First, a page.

Zeman simchateinu (“the season of our rejoicing”) has arrived and thousands of Chabad-Lubavitch centers worldwide are once again busy helping Jews wherever they are to safely and joyfully celebrate the holiday of Sukkot with a renewed spirit of unity and faith.

This Sukkot—observed in 2021 from before sundown on Monday, Sept. 20, and ending after nightfall on Monday, Sept. 27—will be the second in the coronavirus era, bringing with it many of the restrictions and unique opportunities for good that the world has faced over the past year-and-a-half. The seven-day holiday commemorates the miraculous clouds that surrounded the Israelites on their way to the Promised Land. It is immediately followed by the especially joyous two-day holiday of Shemini Atzeret and Simchat Torah, which end at nightfall on Tuesday, Sept. 28.

It was the unity of the Jewish people that the Rebbe—Rabbi Menachem M. Schneerson, of righteous memory—stressed when he first launched his Sukkot Campaign in the fall of 1953, and was a theme he constantly sounded in the years that followed. Over the course of Sukkot, the Jewish people are commanded to dwell in the sukkah, a walled structure covered with flora, and the Rebbe would regularly note that this applied equally to all—from the greatest of rabbis to the simplest of lay people. The Talmud even speaks of the big Sukkah within which the entire Jewish people can dwell. The same unifying principle appears in the mitzvah of the arba minim, the “Four Kinds,” in which Jews combine and make a blessing on the different species of etrog, lulav, myrtle and willow branches.

Chabad has ever since been bringing the holiday of Sukkot, its celebrations, and spirit of unity and faith in G‑d’s protection to Jews of all backgrounds and wherever they may be, inviting them to step inside the sukkah and make a blessing over the lulav and etrog. Utilizing tools old and new, Chabad-Lubavitch centers across the globe are putting the finishing touches on their coronavirus-safe Sukkot plans.

The effort will indeed be a global one: Chabad-Lubavitch is the largest Jewish organization in the world, with 3,500 educational, religious and social-service institutions in more than 100 countries and territories. According to the Pew Research Center’s 2020 Portrait of Jewish Americans, two in five Jewish adults—some 38 percent of American Jews or 2.2 million people—report having some interaction with Chabad. It’s a level of engagement that extends to Jewish communities large and small around the world.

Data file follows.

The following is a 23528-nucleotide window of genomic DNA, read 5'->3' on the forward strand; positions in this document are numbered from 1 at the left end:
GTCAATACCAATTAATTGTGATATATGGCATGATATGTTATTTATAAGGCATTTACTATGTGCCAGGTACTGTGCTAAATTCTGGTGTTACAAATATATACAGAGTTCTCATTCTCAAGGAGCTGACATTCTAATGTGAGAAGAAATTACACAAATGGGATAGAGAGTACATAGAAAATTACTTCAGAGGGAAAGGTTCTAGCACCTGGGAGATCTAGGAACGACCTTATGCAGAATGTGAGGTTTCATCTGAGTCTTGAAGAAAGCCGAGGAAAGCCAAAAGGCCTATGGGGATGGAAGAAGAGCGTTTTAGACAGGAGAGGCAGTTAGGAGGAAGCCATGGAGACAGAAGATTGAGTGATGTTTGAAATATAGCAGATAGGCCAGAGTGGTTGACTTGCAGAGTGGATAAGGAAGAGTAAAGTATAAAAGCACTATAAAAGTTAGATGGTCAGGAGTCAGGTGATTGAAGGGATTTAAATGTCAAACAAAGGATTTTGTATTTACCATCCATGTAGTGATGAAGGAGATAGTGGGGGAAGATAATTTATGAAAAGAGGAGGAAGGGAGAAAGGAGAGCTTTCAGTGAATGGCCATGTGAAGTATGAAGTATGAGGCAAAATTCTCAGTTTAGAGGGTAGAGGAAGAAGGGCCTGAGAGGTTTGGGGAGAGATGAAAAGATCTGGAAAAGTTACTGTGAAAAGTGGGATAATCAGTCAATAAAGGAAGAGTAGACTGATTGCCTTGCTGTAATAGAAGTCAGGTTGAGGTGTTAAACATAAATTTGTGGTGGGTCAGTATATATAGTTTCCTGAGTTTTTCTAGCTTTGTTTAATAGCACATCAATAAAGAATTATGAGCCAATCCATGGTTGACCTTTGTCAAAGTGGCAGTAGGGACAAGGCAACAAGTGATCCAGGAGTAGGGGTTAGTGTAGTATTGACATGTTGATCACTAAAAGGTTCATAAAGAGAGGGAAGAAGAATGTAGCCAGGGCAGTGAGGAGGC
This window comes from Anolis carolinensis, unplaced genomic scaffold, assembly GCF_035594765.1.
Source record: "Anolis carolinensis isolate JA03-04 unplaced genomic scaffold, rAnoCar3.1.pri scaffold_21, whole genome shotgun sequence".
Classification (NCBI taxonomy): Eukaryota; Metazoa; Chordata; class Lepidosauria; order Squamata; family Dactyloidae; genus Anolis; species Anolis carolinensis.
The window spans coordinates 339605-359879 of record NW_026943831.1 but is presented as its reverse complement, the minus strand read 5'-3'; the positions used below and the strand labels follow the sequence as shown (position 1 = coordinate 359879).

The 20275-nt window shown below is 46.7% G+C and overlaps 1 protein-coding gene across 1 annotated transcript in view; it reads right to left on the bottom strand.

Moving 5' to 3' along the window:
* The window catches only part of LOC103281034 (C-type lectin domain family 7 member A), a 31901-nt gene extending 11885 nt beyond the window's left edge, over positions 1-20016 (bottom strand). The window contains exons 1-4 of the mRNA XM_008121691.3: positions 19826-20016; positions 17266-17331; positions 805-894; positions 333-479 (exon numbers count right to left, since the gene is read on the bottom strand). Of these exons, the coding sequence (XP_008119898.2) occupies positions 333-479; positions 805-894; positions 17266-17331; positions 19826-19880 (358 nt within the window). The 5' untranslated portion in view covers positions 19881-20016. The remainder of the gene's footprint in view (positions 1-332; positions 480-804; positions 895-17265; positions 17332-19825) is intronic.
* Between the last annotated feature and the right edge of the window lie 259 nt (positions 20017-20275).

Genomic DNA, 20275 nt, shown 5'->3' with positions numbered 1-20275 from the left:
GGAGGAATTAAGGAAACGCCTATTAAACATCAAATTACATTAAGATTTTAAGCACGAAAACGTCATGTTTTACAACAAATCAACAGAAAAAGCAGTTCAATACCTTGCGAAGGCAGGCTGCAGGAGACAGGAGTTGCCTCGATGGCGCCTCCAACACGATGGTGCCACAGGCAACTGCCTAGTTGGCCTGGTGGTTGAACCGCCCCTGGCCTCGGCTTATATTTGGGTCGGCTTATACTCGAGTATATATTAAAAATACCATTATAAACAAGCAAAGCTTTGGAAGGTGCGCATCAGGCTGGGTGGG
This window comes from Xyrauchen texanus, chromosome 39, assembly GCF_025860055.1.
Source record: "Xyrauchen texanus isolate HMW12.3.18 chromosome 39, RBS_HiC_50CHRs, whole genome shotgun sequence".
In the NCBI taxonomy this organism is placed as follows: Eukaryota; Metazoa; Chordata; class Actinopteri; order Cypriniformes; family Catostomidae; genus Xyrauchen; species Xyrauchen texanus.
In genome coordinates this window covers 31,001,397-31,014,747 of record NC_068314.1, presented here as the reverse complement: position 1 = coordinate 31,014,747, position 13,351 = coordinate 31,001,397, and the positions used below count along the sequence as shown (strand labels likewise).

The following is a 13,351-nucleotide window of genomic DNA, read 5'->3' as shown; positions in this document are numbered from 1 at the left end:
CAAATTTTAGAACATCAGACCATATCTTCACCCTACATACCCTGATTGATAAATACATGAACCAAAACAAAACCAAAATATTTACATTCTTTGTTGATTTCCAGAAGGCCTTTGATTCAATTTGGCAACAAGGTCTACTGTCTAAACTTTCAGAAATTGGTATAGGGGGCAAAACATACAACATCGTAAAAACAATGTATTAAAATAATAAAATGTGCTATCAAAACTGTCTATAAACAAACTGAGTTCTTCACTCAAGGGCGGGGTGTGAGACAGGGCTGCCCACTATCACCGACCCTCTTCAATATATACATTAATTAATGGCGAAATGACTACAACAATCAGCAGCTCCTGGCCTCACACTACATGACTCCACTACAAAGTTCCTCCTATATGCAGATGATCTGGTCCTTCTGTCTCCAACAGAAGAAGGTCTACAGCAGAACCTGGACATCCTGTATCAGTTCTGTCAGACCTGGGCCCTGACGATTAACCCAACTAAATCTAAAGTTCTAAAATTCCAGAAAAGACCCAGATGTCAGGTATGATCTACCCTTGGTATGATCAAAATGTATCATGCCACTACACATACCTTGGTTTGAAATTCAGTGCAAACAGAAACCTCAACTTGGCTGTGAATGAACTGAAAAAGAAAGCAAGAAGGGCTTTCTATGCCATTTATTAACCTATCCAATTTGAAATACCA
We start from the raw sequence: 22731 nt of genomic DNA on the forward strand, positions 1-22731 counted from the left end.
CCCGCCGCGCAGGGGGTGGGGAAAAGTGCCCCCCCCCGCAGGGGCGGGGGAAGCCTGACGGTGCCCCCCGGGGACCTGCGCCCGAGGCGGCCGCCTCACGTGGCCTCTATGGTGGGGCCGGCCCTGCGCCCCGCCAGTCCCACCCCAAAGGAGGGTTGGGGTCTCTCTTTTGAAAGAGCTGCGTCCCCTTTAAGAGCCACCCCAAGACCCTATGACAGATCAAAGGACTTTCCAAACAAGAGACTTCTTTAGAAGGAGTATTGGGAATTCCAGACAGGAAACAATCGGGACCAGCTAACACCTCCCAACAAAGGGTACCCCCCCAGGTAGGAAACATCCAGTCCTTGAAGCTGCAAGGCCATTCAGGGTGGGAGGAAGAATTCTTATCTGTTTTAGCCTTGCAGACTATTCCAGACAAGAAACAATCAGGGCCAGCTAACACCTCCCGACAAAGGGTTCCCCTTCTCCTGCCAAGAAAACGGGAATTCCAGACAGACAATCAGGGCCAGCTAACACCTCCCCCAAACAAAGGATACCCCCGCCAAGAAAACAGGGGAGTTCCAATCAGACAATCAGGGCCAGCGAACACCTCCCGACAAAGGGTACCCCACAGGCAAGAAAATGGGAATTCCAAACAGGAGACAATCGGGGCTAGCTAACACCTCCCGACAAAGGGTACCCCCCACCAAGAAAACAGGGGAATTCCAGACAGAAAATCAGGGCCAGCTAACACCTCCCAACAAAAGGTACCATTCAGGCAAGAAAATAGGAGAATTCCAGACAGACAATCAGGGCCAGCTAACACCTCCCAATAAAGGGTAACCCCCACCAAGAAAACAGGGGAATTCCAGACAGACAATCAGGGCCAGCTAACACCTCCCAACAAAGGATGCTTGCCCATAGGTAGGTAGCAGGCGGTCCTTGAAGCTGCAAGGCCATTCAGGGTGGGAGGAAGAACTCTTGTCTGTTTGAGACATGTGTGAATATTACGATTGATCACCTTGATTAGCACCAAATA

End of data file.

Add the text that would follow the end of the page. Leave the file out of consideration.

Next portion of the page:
Safety Measures in Place Worldwide

All kinds of Sukkot celebrations will be held at thousands of Chabad centers around the world, like this one in Munich, Germany.
All kinds of Sukkot celebrations will be held at thousands of Chabad centers around the world, like this one in Munich, Germany.

For 18 months now, since the beginning of the pandemic in March 2020, large public gatherings have been forbidden in Germany, even as restrictions have eased with vaccination efforts. “Just recently, the government announced a new plan that will allow large gatherings of up to 1,000 people, provided that all attendees can either provide proof of vaccination or a negative test result,” explained Rabbi Yochanan Gordon of Chabad-Lubavitch of Munich. “People are breathlessly anticipating the opportunity to finally gather together en masse, and we’re thrilled to host the first such event this Sukkot, with a family festival in the sukkah. Of course, we are investing resources to check everyone as they enter the facility, to ensure everyone’s safety.”

In the Florida Panhandle, Covid measures are far less restrictive, and the Pensacola Chabad Jewish Center, co-directed by Rabbi Mendel and Nechama Danow, is gearing up for a wide array of activities. “We arrived in Pensacola just three years ago, and we have met hundreds of Jewish people in the community,” said Mendel Danow. “High Holiday services were very well-attended, and we’re planning exciting Sukkot activities that will cater to the diverse population around town, including families, students, seniors and members of the nearby military base.

“Sukkot is a time of joy and unity, and it’s a wonderful chance for the greater Pensacola Jewish family to get together.”

But with many people continuing to stay close to home in other locations around the world, Chabad emissaries are once again drawing on their construction expertise to guide local Jews in constructing their own kosher sukkah. Many Chabad centers are also offering complete Sukkot-at-Home kits, including all the holiday essentials—the lulav and etrog, a holiday guide, prayer book, candles and traditional treats.